Katniss Everdeen is the Girl On Fire, the survivor of multiple brutal televised child murder competitions, and generally a steely, boss bitch. She’s become the figurehead of a revolution, and after spending the previous movie starring in political attack ads, this time she’s out on the streets, trying to commit more murder and watching other people’s political attack ads. She spends most of the final chapter of her story staring vacantly into the middle distance as other people explain things to her, or tell her what to do next, and occasionally she pauses to listen to two unworthy boys she does not seem particularly interested in argue over which one of them should win her at the end of the movie. You know, like a prize. Continue reading “The Hunger Games: Mockingjay Part 2 deflates like a bad souffle”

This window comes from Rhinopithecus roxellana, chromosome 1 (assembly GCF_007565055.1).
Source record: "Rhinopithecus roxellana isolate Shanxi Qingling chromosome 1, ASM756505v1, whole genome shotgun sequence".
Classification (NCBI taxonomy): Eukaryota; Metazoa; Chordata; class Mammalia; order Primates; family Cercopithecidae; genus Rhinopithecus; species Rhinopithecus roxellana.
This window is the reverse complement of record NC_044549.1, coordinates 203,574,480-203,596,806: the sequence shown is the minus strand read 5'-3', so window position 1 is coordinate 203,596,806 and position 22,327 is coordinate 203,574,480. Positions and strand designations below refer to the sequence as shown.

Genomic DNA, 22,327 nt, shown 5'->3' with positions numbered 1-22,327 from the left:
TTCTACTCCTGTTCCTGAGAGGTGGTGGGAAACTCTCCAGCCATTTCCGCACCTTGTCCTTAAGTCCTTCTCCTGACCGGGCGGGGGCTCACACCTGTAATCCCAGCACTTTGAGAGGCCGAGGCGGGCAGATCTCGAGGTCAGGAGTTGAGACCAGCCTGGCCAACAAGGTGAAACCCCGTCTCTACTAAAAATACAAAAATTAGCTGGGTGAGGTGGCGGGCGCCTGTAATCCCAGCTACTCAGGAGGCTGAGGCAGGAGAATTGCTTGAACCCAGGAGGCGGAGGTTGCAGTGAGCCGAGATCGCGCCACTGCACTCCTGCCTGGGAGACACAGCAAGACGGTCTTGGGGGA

The Hunger Games opened to a box-office devouring $155 million, making it the third-highest three day weekend opening of all time (behind Harry Potter 7-2 and The Dark Knight). It kicked Hollywood in the teeth and showed that child murder can, in fact, entertain the masses. It’s made Liam Hemsworth a thing, brought back Wes Bentley, launched Jennifer Lawrence into the stratosphere, and right now scores of twelve-year-old girls are drawing their name and Josh Hutcherson’s linked by hearts. For a generation of kids, Donald Sutherland will be best known as creepy President Snow, Lenny Kravitz will be an actor-turned-musician (not the other way around), and everyone will believe that’s Woody Harrelson’s real hair.
In other words, The Hunger Games just became the biggest thing in pop culture. But how is the movie? Continue reading “All the people saw The Hunger Games”